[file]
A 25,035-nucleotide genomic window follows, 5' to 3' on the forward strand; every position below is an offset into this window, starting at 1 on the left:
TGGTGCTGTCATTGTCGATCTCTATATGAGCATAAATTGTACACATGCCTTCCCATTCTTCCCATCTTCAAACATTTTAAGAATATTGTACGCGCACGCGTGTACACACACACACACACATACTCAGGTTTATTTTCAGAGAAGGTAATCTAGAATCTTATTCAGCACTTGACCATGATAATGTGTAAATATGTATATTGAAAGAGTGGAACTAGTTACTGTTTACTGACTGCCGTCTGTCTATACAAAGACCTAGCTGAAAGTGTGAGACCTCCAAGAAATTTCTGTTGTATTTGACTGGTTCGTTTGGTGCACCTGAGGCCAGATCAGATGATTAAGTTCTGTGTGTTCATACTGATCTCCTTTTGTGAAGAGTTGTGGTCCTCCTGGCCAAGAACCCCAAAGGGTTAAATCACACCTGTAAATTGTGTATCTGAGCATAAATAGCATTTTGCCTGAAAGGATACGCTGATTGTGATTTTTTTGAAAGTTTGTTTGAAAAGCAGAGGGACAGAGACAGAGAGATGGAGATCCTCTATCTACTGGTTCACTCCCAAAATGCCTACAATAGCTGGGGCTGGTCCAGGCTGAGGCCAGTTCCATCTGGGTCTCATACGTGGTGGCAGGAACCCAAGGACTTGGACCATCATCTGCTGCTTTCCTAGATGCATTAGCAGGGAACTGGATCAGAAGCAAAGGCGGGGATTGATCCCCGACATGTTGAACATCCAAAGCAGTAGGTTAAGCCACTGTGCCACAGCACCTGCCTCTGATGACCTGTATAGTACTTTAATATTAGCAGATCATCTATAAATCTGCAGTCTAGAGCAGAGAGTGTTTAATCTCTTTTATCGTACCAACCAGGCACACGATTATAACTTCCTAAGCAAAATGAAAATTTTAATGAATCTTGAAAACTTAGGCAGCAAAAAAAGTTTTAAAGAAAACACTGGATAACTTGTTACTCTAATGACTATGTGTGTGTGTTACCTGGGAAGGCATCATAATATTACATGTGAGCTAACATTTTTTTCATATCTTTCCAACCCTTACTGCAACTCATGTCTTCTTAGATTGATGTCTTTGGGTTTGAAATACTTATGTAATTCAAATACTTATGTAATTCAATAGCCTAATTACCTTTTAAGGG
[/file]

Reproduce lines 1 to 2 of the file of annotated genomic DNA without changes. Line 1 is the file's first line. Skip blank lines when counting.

A 25,035-nucleotide genomic window follows, 5' to 3' on the forward strand; every position below is an offset into this window, starting at 1 on the left:
TGGTGCTGTCATTGTCGATCTCTATATGAGCATAAATTGTACACATGCCTTCCCATTCTTCCCATCTTCAAACATTTTAAGAATATTGTACGCGCACGCGTGTACACACACACACACACATACTCAGGTTTATTTTCAGAGAAGGTAATCTAGAATCTTATTCAGCACTTGACCATGATAATGTGTAAATATGTATATTGAAAGAGTGGAACTAGTTACTGTTTACTGACTGCCGTCTGTCTATACAAAGACCTAGCTGAAAGTGTGAGACCTCCAAGAAATTTCTGTTGTATTTGACTGGTTCGTTTGGTGCACCTGAGGCCAGATCAGATGATTAAGTTCTGTGTGTTCATACTGATCTCCTTTTGTGAAGAGTTGTGGTCCTCCTGGCCAAGAACCCCAAAGGGTTAAATCACACCTGTAAATTGTGTATCTGAGCATAAATAGCATTTTGCCTGAAAGGATACGCTGATTGTGATTTTTTTGAAAGTTTGTTTGAAAAGCAGAGGGACAGAGACAGAGAGATGGAGATCCTCTATCTACTGGTTCACTCCCAAAATGCCTACAATAGCTGGGGCTGGTCCAGGCTGAGGCCAGTTCCATCTGGGTCTCATACGTGGTGGCAGGAACCCAAGGACTTGGACCATCATCTGCTGCTTTCCTAGATGCATTAGCAGGGAACTGGATCAGAAGCAAAGGCGGGGATTGATCCCCGACATGTTGAACATCCAAAGCAGTAGGTTAAGCCACTGTGCCACAGCACCTGCCTCTGATGACCTGTATAGTACTTTAATATTAGCAGATCATCTATAAATCTGCAGTCTAGAGCAGAGAGTGTTTAATCTCTTTTATCGTACCAACCAGGCACACGATTATAACTTCCTAAGCAAAATGAAAATTTTAATGAATCTTGAAAACTTAGGCAGCAAAAAAAGTTTTAAAGAAAACACTGGATAACTTGTTACTCTAATGACTATGTGTGTGTGTTACCTGGGAAGGCATCATAATATTACATGTGAGCTAACATTTTTTTCATATCTTTCCAACCCTTACTGCAACTCATGTCTTCTTAGATTGATGTCTTTGGGTTTGAAATACTTATGTAATTCAAATACTTATGTAATTCAATAGCCTAATTACCTTTTAAGGG